Thursday, August 30, 2007

Reading :: Participation and Power

Participation and Power: Civic Discourse in Environmental Policy Decisions
By W. Michele Simmons

It seems to me that we in rhetoric and professional communication should spend more time talking about civic discourse, policy discourse, and public communication. Certainly much of this ground "belongs" to other fields and disciplines, such as government, law, and public affairs. But as Carolyn Rude has argued, those of us in RPC have a lot of expertise in written communication and argumentation in general, and certainly in specific genres such as recommendation reports. So books like W. Michele Simmons' Participation and Power represent a positive trend -- even though I am not enchanted with this specific book.

Let's first talk about what the book is about. Politics and Power describes Simmons' study of how the US Army included the public in a series of meetings about their plans to destroy 1269 tons of VX nerve agent at the Newport Chemical Depot. These meetings were not the Army's idea; rather, they were mandated by Congress. Simmons argues, more or less persuasively, that the Army implemented these meetings in ways that minimized actual public participation in decision-making. She argues that
the complex issues involved in risk assessment, governmental law, and governmental agencies present challenging obstacles to negotiating a policy that all involved parties consider just. By just, I mean that all affected by the decision had the ability to actively participate in the decision-making process. (p.3)

Based on that proposition, Simmons deploys a set of analytical tools to examine how parties were invited into, or discouraged from participating in, decision-making in the VX case. She does this by observing meetings, interviewing activists and Army spokespeople, and reviewing regulations. One very positive result is the figure on p.52, in which she sketches out the federal regulations, state and federal agencies, agency programs, and cross-institutional programs involved in the weapons disposal program. With that many regulations, agencies, and programs involved, one would expect some serious contradictions and double binds, even without throwing in the public, and those contradictions manifested in some very focused attempts by the Army to move the program along -- and some less focused attempts by heterogeneous nongovernmental elements to oppose it on a variety of grounds. Let's call these nongovernmental elements "the public," because Simmons does, although that label hardly does justice to the discontinuous activities, relations, and objectives that we can glimpse through Simmons' report.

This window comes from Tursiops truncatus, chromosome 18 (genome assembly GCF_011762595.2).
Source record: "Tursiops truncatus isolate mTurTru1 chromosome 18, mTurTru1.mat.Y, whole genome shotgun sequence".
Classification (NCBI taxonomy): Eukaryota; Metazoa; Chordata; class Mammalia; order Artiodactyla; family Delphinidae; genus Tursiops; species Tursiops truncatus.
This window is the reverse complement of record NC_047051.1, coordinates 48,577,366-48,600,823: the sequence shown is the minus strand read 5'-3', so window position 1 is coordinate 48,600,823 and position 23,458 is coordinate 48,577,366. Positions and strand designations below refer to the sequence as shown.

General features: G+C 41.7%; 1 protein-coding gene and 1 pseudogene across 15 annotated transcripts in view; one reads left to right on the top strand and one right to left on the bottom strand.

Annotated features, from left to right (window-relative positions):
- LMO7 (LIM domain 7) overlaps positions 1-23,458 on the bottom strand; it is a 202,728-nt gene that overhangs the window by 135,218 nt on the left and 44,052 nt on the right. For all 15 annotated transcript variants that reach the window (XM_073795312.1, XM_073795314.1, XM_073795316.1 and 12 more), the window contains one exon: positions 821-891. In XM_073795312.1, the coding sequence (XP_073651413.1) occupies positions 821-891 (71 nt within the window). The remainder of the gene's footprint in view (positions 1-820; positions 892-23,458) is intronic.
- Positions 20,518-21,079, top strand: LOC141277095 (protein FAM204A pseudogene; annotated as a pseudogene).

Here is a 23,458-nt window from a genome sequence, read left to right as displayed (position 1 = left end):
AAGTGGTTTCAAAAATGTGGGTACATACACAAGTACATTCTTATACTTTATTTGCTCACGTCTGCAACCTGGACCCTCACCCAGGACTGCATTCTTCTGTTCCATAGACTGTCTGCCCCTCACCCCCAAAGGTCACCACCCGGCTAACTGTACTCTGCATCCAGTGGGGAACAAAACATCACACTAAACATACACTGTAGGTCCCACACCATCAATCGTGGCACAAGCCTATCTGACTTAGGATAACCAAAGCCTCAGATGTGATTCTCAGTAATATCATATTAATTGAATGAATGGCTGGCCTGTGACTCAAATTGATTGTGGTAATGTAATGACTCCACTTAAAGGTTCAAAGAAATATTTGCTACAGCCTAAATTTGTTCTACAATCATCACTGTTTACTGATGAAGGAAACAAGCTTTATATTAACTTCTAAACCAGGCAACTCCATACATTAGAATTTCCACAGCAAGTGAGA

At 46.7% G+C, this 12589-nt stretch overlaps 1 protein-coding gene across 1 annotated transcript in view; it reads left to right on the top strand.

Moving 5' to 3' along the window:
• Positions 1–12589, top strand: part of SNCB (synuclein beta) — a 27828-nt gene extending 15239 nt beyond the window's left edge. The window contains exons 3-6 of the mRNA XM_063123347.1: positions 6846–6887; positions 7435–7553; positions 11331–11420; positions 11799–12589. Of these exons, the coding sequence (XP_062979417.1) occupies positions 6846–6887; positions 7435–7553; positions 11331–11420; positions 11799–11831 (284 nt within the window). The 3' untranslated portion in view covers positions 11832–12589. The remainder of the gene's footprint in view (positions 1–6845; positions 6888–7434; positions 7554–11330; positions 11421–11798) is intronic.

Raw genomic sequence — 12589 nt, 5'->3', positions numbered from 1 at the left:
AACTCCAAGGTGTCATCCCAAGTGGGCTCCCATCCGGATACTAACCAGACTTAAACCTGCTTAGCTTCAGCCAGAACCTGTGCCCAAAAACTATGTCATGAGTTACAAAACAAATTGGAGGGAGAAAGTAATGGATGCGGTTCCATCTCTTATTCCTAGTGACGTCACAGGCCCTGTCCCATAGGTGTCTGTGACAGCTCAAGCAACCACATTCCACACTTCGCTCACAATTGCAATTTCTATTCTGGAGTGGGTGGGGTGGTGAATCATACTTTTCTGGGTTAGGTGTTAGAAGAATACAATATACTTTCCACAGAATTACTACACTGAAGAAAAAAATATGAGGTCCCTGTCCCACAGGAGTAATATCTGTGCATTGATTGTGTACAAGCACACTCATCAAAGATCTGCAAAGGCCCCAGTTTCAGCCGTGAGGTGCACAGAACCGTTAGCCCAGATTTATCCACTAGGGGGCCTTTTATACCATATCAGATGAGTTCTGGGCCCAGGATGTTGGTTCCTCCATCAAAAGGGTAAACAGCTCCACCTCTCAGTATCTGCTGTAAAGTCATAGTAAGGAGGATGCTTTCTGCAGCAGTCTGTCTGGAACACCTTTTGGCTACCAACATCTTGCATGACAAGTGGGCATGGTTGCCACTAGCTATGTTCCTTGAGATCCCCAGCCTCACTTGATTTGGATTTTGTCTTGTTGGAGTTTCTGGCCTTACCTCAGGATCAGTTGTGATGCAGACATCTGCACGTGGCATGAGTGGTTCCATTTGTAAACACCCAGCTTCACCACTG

Simmons asserts that the Army's approach to public meetings was pro forma and was either (a) designed to reduce public participation or (b) at the least, wasn't designed to properly encourage and leverage it. This case is fairly persuasive (at least in the weaker formulation b). So what could be done about it?

Unfortunately, this is where the discussion loses focus. Simmons promises an "approach" or a "rhetoric" of public participation in decision making, and she argues that this approach/rhetoric/model should be based on participatory design. This conclusion is problematic at several levels.